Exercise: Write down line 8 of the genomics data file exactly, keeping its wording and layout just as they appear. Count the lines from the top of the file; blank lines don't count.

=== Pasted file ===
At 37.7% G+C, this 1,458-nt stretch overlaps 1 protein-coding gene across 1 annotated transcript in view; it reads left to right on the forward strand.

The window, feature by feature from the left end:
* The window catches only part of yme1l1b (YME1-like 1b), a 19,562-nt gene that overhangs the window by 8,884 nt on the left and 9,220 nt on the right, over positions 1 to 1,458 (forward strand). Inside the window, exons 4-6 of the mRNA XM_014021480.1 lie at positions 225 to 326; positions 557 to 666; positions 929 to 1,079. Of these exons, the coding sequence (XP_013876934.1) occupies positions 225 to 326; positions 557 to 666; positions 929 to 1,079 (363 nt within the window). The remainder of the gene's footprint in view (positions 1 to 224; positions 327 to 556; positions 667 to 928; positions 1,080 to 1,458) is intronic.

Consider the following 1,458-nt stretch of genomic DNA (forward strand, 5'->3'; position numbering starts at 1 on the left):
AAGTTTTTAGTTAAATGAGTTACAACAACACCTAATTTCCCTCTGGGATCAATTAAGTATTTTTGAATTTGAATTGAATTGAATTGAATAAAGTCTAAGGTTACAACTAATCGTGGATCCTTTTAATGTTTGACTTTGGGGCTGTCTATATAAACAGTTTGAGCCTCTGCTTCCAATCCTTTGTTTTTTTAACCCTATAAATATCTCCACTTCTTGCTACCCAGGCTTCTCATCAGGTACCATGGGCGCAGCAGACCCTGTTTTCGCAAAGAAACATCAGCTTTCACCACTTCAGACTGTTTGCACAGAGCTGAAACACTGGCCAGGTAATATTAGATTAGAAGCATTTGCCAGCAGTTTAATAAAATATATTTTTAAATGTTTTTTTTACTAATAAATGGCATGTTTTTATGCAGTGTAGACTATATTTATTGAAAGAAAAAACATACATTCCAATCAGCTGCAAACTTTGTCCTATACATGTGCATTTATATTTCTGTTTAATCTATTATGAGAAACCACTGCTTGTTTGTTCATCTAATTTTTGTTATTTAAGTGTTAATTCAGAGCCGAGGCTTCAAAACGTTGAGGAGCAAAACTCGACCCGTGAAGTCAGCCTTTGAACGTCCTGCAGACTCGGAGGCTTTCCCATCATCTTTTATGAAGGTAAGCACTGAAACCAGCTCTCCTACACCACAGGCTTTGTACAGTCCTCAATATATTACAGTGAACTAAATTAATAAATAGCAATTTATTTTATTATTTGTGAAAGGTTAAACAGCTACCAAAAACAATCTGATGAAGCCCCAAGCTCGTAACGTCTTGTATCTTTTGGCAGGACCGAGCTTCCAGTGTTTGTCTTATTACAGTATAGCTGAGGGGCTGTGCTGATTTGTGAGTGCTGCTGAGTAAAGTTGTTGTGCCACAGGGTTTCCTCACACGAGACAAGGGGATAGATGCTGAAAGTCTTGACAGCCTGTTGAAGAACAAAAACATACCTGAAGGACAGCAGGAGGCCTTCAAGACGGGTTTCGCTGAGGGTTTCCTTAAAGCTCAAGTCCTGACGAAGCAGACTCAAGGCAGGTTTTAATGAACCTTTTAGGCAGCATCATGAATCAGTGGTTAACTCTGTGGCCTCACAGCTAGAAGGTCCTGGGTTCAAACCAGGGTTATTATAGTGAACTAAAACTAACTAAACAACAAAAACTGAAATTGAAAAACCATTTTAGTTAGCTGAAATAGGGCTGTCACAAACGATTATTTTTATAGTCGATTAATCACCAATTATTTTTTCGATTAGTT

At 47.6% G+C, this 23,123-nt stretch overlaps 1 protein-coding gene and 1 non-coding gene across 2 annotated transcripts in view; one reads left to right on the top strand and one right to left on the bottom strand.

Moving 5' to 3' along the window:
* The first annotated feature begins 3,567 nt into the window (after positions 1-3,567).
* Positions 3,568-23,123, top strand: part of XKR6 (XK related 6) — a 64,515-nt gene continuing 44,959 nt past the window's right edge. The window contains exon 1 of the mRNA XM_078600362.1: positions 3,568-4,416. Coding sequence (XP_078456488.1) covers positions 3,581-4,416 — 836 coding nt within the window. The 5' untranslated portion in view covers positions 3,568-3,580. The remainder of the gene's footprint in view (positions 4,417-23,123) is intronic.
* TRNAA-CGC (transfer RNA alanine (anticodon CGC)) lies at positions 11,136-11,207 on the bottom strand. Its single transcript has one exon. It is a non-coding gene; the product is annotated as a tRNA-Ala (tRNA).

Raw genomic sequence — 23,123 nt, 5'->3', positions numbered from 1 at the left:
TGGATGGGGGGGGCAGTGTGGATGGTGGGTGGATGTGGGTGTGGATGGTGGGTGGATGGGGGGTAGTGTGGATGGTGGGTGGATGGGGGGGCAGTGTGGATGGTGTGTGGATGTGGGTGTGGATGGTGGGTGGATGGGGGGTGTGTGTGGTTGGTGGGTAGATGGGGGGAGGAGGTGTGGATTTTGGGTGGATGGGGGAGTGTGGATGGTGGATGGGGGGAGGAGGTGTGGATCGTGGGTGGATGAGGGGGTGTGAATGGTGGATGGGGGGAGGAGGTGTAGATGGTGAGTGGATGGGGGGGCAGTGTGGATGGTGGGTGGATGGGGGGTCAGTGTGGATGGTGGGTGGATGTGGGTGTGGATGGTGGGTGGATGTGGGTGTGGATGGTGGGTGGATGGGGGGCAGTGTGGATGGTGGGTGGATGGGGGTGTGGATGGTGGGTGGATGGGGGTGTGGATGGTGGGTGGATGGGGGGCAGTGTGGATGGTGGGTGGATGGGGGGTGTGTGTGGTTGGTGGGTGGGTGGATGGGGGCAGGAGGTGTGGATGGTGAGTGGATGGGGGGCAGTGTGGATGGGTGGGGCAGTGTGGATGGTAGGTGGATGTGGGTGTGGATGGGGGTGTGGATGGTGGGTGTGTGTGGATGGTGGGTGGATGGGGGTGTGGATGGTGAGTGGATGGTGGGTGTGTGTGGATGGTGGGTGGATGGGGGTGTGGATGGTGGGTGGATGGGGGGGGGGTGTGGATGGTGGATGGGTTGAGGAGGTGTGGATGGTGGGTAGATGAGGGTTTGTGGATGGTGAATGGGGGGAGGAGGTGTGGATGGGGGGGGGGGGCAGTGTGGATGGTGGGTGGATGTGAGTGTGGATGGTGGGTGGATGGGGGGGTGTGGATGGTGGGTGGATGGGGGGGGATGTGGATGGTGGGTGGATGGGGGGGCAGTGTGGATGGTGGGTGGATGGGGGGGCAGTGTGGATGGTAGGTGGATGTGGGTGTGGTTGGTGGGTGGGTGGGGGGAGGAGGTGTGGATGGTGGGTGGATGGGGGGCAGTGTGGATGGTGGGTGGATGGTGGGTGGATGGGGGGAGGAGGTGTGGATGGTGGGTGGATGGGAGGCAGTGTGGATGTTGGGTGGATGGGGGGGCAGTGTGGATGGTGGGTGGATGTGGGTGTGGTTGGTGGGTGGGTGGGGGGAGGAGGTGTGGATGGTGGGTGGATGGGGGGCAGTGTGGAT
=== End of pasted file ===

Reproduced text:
* The first annotated feature begins 3,567 nt into the window (after positions 1-3,567).